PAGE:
Secondly, stop trying to bring the amount of time you've been on the wiki (and indeed, I've been on the wiki) into this. Judge a proposal on the strength of the argument rather than the person who is making the argument. --Lugiatm (talk · contribs) 23:46, June 9, 2011 (UTC)
I actually couldn't tell that that reply was aimed at me and not the other individual involved, funny. --User:Cartman!User talk:Cartman! 23:51, June 9, 2011 (UTC)

Let me start out by saying that the people saying admins are just "janitors" are appalling. Admins do so much more. They help other users out when needed, do vital maintenance on The Vault and provide opinion on pressing matters that make The Vault a more friendly, efficient place. But I suppose I'm preaching to the choir, so I'll stop. For the time I've been here, I haven't seen anything of the scale, except for in the past two weeks or so. I don't think admins need a set in stone, official set of "rules", per se; all they need are some guidelines that they can tailor to their own needs, but not change too drastically. If an admin veers away from the "rulebook", they should only tweak the regulation slightly, so it works to everyone's advantage. Kastera (talk) 23:26, June 9, 2011 (UTC)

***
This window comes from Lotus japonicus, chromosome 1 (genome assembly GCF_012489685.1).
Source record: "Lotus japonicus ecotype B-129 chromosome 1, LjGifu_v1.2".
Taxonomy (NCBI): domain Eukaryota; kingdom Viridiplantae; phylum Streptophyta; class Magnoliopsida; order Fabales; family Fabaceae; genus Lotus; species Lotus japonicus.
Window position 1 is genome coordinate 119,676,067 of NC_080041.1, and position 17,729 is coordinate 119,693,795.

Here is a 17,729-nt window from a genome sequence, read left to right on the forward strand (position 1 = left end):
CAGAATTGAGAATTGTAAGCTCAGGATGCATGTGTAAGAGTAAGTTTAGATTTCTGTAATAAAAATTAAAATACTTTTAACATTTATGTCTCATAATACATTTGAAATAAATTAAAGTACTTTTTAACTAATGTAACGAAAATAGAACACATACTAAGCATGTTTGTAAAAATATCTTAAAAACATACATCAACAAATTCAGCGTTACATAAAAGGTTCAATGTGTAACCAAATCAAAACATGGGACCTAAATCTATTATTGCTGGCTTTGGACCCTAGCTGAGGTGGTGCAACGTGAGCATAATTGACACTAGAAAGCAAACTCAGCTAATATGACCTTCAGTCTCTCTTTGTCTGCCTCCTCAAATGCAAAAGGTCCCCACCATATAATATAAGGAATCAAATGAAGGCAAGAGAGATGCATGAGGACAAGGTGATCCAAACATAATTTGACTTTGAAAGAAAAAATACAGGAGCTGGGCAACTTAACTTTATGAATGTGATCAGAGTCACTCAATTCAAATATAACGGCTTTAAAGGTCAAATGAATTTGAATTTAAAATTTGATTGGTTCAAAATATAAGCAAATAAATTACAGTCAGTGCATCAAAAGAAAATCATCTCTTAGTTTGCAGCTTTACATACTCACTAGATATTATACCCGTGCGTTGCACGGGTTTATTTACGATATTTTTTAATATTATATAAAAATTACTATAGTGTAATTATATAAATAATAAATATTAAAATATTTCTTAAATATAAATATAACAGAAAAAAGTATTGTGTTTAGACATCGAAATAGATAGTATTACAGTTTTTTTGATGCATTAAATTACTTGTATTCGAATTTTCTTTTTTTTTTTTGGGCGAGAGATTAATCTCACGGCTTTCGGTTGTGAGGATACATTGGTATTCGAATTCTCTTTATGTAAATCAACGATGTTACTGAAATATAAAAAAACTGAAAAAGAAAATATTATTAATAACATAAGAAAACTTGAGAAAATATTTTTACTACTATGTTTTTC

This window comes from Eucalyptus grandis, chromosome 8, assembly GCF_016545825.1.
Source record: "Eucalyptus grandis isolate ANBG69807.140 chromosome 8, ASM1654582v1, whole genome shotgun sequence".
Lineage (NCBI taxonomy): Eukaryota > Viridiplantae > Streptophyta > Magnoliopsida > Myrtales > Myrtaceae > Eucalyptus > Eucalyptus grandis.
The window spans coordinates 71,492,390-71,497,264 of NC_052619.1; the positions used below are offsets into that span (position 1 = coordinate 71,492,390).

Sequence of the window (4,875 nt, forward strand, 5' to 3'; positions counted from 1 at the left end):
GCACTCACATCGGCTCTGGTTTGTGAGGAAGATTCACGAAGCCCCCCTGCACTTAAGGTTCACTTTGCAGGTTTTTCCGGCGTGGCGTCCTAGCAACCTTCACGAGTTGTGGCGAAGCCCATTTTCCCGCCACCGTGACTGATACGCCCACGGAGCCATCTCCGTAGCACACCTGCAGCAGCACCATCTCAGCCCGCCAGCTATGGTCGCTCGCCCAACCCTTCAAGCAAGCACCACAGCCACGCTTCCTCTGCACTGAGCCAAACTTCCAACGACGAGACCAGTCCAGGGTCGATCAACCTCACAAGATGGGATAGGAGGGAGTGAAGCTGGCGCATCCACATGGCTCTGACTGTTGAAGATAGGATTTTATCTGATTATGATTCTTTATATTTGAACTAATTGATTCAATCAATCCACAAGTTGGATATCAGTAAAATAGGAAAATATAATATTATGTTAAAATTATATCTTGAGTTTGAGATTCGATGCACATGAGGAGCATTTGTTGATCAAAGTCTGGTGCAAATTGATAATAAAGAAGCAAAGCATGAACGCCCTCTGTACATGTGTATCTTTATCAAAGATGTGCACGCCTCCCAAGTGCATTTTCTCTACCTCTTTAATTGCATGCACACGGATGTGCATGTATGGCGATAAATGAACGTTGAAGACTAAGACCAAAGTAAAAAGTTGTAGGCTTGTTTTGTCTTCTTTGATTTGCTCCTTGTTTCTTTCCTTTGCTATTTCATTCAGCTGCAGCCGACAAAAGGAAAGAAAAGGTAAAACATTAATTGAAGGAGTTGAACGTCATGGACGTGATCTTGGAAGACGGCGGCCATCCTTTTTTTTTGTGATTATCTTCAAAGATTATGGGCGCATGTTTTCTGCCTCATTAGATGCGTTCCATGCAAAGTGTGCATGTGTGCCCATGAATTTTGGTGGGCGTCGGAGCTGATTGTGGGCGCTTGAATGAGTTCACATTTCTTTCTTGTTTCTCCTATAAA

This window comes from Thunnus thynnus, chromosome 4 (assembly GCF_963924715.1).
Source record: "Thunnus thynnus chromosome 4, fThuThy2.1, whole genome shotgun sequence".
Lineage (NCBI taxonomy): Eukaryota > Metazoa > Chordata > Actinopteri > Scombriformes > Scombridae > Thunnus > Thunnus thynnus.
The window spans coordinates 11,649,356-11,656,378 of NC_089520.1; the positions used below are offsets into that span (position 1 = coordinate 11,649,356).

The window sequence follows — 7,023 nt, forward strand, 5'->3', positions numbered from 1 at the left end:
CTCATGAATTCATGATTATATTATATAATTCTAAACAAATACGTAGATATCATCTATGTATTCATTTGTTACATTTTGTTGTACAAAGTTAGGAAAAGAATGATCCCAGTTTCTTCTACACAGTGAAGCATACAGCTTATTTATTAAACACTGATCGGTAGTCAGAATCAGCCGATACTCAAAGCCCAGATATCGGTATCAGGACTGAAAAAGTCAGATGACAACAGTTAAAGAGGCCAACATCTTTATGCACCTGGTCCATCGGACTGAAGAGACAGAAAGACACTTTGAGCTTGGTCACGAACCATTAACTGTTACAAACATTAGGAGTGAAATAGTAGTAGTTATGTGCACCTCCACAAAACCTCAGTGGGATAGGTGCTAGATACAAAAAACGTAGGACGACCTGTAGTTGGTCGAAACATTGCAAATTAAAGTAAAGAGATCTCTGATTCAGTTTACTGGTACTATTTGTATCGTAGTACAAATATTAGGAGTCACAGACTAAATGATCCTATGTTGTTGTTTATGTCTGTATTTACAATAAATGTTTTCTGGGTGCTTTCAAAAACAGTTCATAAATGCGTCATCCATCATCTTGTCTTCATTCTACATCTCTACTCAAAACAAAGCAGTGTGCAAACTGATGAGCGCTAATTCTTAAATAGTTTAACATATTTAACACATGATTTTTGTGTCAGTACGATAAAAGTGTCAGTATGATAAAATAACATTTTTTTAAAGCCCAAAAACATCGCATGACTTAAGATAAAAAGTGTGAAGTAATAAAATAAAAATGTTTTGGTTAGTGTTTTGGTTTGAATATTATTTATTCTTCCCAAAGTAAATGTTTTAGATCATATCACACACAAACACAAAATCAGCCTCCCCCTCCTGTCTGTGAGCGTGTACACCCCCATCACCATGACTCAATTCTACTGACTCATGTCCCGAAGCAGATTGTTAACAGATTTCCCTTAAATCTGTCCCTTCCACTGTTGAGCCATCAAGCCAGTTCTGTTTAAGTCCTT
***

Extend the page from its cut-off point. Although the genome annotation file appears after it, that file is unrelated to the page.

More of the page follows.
If you understand like that Lugiatm, yes it must be changed. For you now, it's like your director has no more power than a simply employee. An admin who is someone "elected" by the community to do the best to improve the Vault and ban anyone trying to vandalize the wiki. Even before I was admin, on my opinion, and even on other Wiki where I go in, the admin opinion is more important than a normal contributor, it's normal. Discussion is always open (and obligatory), and it's in the admin doesn't respect the mutual decision, then they are a problem. Like you seen for Mikael, it's the bureaucrats take the final decision, taking people's opinion, but the only decision is take by them, it's normal. If someone is abusing his powers, a punishment can happen like for Mikael. It's the same for any other gaming wiki I've seen, I do not see why this would be the case here. Itachou [~talk~] 23:27, June 9, 2011 (UTC)